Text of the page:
Myanmar Church invites all religions to national prayer campaign
Amid a devastating spike in Covid-19 infections, Myanmar’s Catholic bishops are appealing to Catholics and followers of other faiths to pray in order to “melt the hearts of all people, to bring healing, peace and reconciliation”.
In Myanmar, the serious political, socio-economic, human rights and humanitarian crises unleashed by the Feb. 1 military coup, have been exacerbated by a raging third wave of Covid-19 infections, with an acute shortage of oxygen and the most basic healthcare almost absent. In this worsening situation, the Catholic bishops of the country have called for a national prayer campaign against the pandemic that is threatening the country and the world.
“People of Myanmar: Let us raise our hands and pray,” wrote the Catholic bishops of Myanmar in an appeal released on Monday. “Let every heart raise its voice to God to save us all,” they wrote urging that the prayer campaign begin immediately for “at least for two weeks”.
“As we sail through many challenges in our lives, experts have warned that the world, including Myanmar, need to get ready to face an extraordinary challenge from the spiralling virus in the new wave,” said the appeal signed by Cardinal Charles Bo of Yangon, president of the Catholic Bishops Conference of Myanmar, and Auxiliary Bishop John Saw Yaw Han of Yangon, CBCM general secretary.
The only war against the virus
Noting that the Delta strain of the virus is highly contagious and is causing deaths amidst an acute shortage of oxygen, the bishops pleaded for unity and an end to conflict and displacement. They said, “These are very threatening times for the dignity and survival of our people.” “The only war we need to wage is against the virus. Facing this emergency let us arm ourselves only with medical kits, oxygen and other support to our dear people.” As the country faces a shortage of human resources, the bishops urged all health workers “to reach out to the suffering people”.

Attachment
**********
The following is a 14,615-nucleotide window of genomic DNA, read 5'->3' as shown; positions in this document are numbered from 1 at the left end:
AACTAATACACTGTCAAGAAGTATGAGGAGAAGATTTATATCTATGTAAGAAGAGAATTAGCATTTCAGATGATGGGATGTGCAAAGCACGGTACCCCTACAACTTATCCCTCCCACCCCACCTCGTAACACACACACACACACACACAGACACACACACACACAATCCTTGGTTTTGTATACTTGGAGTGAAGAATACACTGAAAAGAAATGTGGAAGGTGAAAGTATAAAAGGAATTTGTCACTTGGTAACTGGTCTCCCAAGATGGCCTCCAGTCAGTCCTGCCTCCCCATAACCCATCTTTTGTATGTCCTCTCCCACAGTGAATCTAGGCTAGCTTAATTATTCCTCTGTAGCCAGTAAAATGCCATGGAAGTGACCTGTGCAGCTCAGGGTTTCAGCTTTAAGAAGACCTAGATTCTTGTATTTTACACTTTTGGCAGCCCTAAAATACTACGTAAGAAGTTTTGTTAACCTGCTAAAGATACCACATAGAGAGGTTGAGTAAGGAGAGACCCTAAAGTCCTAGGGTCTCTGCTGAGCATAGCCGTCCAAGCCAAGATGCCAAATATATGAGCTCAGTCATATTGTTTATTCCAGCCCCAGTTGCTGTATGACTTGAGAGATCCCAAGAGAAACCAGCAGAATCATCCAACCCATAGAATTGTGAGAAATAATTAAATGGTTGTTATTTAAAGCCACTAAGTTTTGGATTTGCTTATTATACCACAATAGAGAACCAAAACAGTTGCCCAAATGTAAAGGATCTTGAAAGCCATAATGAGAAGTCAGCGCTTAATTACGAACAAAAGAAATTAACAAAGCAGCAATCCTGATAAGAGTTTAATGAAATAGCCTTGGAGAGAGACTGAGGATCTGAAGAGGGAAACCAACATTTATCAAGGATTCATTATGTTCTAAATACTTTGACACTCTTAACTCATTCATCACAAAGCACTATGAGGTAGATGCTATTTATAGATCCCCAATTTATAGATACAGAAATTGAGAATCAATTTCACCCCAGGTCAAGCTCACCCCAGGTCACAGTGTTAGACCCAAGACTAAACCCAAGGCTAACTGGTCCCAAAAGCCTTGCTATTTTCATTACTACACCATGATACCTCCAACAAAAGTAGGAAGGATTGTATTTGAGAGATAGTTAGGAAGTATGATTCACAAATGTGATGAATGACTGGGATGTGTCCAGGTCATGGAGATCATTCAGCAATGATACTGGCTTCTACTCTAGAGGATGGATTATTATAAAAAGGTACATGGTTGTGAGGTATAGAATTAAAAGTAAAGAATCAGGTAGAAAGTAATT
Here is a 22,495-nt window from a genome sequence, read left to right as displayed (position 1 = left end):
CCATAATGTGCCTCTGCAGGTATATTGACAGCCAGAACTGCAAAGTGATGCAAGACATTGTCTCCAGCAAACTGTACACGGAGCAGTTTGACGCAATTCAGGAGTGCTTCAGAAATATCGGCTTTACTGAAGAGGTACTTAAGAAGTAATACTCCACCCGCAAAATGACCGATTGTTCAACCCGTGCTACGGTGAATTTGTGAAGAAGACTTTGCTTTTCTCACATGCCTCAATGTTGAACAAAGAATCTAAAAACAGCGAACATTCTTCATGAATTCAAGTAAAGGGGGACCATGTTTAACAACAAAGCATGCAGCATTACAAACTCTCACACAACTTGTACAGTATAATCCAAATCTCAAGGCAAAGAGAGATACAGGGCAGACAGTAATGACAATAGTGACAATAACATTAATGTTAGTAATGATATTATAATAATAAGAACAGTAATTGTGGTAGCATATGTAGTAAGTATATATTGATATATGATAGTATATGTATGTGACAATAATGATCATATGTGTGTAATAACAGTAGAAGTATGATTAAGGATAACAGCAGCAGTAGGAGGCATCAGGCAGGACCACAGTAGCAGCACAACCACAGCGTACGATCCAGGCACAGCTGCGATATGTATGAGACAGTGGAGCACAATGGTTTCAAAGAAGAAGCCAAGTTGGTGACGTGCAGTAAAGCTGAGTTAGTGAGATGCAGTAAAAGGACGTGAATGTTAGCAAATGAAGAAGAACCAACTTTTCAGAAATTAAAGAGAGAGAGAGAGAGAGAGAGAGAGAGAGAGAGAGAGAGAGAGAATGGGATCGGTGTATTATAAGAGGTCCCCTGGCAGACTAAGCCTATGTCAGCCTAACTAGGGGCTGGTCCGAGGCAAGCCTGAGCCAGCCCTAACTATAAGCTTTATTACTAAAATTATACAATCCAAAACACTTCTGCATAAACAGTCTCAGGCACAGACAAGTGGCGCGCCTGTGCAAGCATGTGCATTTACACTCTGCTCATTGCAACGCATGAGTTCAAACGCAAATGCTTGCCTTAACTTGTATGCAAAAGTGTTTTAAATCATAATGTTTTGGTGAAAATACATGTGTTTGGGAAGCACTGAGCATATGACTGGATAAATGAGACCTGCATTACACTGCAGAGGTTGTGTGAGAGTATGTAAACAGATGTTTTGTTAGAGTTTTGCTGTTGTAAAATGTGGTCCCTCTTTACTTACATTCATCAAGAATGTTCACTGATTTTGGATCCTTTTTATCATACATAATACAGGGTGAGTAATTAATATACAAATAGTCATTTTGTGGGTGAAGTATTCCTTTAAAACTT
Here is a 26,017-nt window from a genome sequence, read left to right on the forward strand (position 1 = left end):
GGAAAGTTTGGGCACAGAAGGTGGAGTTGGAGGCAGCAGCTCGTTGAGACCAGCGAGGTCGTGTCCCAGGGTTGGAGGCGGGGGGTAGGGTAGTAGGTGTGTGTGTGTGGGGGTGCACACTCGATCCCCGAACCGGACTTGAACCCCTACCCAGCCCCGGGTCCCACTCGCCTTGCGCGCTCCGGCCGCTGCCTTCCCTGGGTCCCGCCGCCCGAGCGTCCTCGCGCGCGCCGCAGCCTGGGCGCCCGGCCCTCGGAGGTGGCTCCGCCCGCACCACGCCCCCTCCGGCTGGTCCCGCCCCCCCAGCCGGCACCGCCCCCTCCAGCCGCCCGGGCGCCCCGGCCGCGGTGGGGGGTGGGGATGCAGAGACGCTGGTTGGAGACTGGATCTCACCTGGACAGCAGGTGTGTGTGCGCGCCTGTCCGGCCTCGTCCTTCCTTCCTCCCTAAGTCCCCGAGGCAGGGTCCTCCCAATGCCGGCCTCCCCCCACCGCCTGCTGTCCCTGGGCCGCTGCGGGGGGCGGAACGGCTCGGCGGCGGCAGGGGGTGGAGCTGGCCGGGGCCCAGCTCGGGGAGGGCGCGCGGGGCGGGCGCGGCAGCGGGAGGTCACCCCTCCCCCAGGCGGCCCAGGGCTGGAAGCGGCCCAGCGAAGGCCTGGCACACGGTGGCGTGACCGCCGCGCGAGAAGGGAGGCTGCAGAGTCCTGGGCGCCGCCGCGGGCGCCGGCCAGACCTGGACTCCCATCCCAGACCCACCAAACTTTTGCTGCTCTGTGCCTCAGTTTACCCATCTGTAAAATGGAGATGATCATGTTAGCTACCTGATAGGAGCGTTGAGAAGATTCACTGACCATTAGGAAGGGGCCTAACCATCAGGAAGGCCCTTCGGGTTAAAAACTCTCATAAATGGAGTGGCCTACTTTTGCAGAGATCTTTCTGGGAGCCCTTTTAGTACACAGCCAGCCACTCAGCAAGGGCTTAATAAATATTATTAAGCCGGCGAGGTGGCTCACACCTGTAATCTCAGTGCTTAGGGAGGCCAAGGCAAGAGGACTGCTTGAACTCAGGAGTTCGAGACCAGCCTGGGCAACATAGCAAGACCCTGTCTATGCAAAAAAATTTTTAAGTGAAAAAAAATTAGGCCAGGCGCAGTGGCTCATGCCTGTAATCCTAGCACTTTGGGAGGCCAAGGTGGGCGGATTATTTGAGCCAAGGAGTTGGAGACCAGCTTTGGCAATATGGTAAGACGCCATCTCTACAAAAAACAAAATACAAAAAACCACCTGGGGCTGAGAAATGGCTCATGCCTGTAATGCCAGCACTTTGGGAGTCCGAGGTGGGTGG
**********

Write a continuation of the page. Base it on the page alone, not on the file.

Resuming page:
Fallout from coup and Covid-19
The February 1 military coup that ousted overthrew Aung San Suu Kyi and her elected government, has thrown the impoverished nation into a spiral of crises, with serious political, socio-economic, human rights and humanitarian repercussions on the people.
Since then, there has been no sign of a letup in the bloody crackdown by security forces against anti-coup protests and a civil disobedience movement. The Assistance Association for Political Prisoners (AAPP), a non-profit group that documents and compiles casualties in the protests, said on Monday 945 people have been killed by security forces.
The military junta’s hardline stand has re-ignited its old conflicts with some of the armed ethnic organizations as well as several independent civil resistance groups that are fighting the army’s atrocities. The United Nations Office for the Coordination of Humanitarian Affairs in Myanmar, says over 220,000 people have been displaced by conflicts and insecurity since the coup.
Recourse to the Divine
Cardinal Bo said Myanmar’s bishops are not politicians but only “seek the good of our people”. He thus called upon “all people to enter into a campaign of prayer”, raising their “hands and hearts to the Almighty, for healing”. He called on the followers of various religions and faiths to “come together as one community” to “let compassion become the common religion in these dark days”.
The cardinal, who is also president of the Federation of Asian Bishops’ Conferences (FABC), invited the country’s Catholics to continuous prayers, adorations and rosary chains in families and communities. “Let us knock at the Divine doors, to melt the hearts of all people, to bring healing, peace and reconciliation,” he said. “Let the divine hand reach out and bless our country and protect our people from the pandemic and all other calamities,” he added.
Since the coup, Myanmar’s health system has virtually collapsed. Hospitals are unable to provide even the most basic healthcare as many doctors and healthcare workers have joined the mass civil disobedience movement against the junta that controls the Ministry of Health.
Appalled by the overwhelming third wave of infections, the UN’s Special Rapporteur on the situation of human rights in Myanmar, Tom Andrews, last week called for a “Covid ceasefire”. He said that even as infections and deaths were soaring, the military junta was escalating attacks against healthcare workers.
“Too many in Myanmar have needlessly perished and too many more will die without action by the United Nations”, Andrews warned.
The Health Ministry reported 330 deaths on Monday, taking the total to 10,061, since the start of the pandemic. 3,689 fresh infections were reported, bringing the tally in the country to 306,354. However, experts say the actual figures are highly underestimated.
The UK also warned the UN Security Council last week that half of Myanmar’s population of 54 million could become infected with Covid-19 within the next two weeks.